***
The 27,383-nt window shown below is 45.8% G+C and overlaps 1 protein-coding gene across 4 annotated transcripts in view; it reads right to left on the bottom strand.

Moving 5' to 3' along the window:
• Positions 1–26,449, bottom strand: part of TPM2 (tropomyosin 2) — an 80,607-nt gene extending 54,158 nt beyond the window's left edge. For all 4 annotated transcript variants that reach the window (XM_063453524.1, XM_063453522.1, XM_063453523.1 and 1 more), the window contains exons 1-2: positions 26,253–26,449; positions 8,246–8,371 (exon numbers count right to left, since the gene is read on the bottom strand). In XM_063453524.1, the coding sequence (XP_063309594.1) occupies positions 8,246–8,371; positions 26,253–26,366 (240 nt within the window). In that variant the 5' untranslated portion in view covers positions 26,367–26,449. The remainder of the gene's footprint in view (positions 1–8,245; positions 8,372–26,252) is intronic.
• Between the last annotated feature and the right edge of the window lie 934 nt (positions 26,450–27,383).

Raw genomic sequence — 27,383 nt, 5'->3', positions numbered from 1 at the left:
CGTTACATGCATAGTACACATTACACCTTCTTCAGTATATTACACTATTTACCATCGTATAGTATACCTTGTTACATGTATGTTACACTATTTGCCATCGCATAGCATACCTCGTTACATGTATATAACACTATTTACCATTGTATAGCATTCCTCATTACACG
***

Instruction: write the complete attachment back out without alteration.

The 27,383-nt window shown below is 45.8% G+C and overlaps 1 protein-coding gene across 4 annotated transcripts in view; it reads right to left on the bottom strand.

Moving 5' to 3' along the window:
• Positions 1–26,449, bottom strand: part of TPM2 (tropomyosin 2) — an 80,607-nt gene extending 54,158 nt beyond the window's left edge. For all 4 annotated transcript variants that reach the window (XM_063453524.1, XM_063453522.1, XM_063453523.1 and 1 more), the window contains exons 1-2: positions 26,253–26,449; positions 8,246–8,371 (exon numbers count right to left, since the gene is read on the bottom strand). In XM_063453524.1, the coding sequence (XP_063309594.1) occupies positions 8,246–8,371; positions 26,253–26,366 (240 nt within the window). In that variant the 5' untranslated portion in view covers positions 26,367–26,449. The remainder of the gene's footprint in view (positions 1–8,245; positions 8,372–26,252) is intronic.
• Between the last annotated feature and the right edge of the window lie 934 nt (positions 26,450–27,383).

Raw genomic sequence — 27,383 nt, 5'->3', positions numbered from 1 at the left:
CGTTACATGCATAGTACACATTACACCTTCTTCAGTATATTACACTATTTACCATCGTATAGTATACCTTGTTACATGTATGTTACACTATTTGCCATCGCATAGCATACCTCGTTACATGTATATAACACTATTTACCATTGTATAGCATTCCTCATTACACG